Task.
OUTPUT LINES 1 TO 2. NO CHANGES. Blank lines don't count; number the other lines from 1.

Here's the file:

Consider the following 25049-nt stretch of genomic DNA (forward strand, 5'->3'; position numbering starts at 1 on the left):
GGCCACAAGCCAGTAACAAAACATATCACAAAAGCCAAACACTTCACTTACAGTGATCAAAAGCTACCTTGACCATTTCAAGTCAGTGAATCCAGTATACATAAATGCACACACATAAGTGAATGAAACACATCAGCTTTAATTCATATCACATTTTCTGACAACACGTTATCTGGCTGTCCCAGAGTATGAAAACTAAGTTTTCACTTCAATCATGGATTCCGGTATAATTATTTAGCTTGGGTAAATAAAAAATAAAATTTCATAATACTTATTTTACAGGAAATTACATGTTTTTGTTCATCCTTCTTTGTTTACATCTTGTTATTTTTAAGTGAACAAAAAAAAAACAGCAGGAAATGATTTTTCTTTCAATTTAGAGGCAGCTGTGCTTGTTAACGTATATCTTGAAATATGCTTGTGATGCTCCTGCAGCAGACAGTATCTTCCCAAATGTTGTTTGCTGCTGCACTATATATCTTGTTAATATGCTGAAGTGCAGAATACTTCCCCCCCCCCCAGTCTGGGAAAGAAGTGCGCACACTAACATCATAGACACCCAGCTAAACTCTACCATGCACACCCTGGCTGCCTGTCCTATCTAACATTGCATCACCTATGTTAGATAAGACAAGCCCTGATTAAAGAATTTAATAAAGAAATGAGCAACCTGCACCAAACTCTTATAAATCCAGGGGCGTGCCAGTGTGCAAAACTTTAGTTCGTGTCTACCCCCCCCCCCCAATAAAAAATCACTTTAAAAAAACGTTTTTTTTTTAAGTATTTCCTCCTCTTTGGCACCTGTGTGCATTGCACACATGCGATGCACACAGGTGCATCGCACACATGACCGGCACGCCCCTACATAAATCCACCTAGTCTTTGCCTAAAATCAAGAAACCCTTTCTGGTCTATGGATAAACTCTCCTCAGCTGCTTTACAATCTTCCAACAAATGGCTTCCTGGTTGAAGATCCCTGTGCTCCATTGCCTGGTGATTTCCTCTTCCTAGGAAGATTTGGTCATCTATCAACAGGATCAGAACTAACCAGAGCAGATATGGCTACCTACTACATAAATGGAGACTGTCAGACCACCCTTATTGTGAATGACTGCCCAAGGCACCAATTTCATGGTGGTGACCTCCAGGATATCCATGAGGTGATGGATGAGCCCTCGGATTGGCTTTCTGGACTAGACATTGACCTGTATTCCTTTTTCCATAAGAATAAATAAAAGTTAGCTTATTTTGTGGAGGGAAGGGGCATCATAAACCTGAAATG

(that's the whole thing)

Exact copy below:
Consider the following 25049-nt stretch of genomic DNA (forward strand, 5'->3'; position numbering starts at 1 on the left):
GGCCACAAGCCAGTAACAAAACATATCACAAAAGCCAAACACTTCACTTACAGTGATCAAAAGCTACCTTGACCATTTCAAGTCAGTGAATCCAGTATACATAAATGCACACACATAAGTGAATGAAACACATCAGCTTTAATTCATATCACATTTTCTGACAACACGTTATCTGGCTGTCCCAGAGTATGAAAACTAAGTTTTCACTTCAATCATGGATTCCGGTATAATTATTTAGCTTGGGTAAATAAAAAATAAAATTTCATAATACTTATTTTACAGGAAATTACATGTTTTTGTTCATCCTTCTTTGTTTACATCTTGTTATTTTTAAGTGAACAAAAAAAAAACAGCAGGAAATGATTTTTCTTTCAATTTAGAGGCAGCTGTGCTTGTTAACGTATATCTTGAAATATGCTTGTGATGCTCCTGCAGCAGACAGTATCTTCCCAAATGTTGTTTGCTGCTGCACTATATATCTTGTTAATATGCTGAAGTGCAGAATACTTCCCCCCCCCCCAGTCTGGGAAAGAAGTGCGCACACTAACATCATAGACACCCAGCTAAACTCTACCATGCACACCCTGGCTGCCTGTCCTATCTAACATTGCATCACCTATGTTAGATAAGACAAGCCCTGATTAAAGAATTTAATAAAGAAATGAGCAACCTGCACCAAACTCTTATAAATCCAGGGGCGTGCCAGTGTGCAAAACTTTAGTTCGTGTCTACCCCCCCCCCCCAATAAAAAATCACTTTAAAAAAACGTTTTTTTTTTAAGTATTTCCTCCTCTTTGGCACCTGTGTGCATTGCACACATGCGATGCACACAGGTGCATCGCACACATGACCGGCACGCCCCTACATAAATCCACCTAGTCTTTGCCTAAAATCAAGAAACCCTTTCTGGTCTATGGATAAACTCTCCTCAGCTGCTTTACAATCTTCCAACAAATGGCTTCCTGGTTGAAGATCCCTGTGCTCCATTGCCTGGTGATTTCCTCTTCCTAGGAAGATTTGGTCATCTATCAACAGGATCAGAACTAACCAGAGCAGATATGGCTACCTACTACATAAATGGAGACTGTCAGACCACCCTTATTGTGAATGACTGCCCAAGGCACCAATTTCATGGTGGTGACCTCCAGGATATCCATGAGGTGATGGATGAGCCCTCGGATTGGCTTTCTGGACTAGACATTGACCTGTATTCCTTTTTCCATAAGAATAAATAAAAGTTAGCTTATTTTGTGGAGGGAAGGGGCATCATAAACCTGAAATG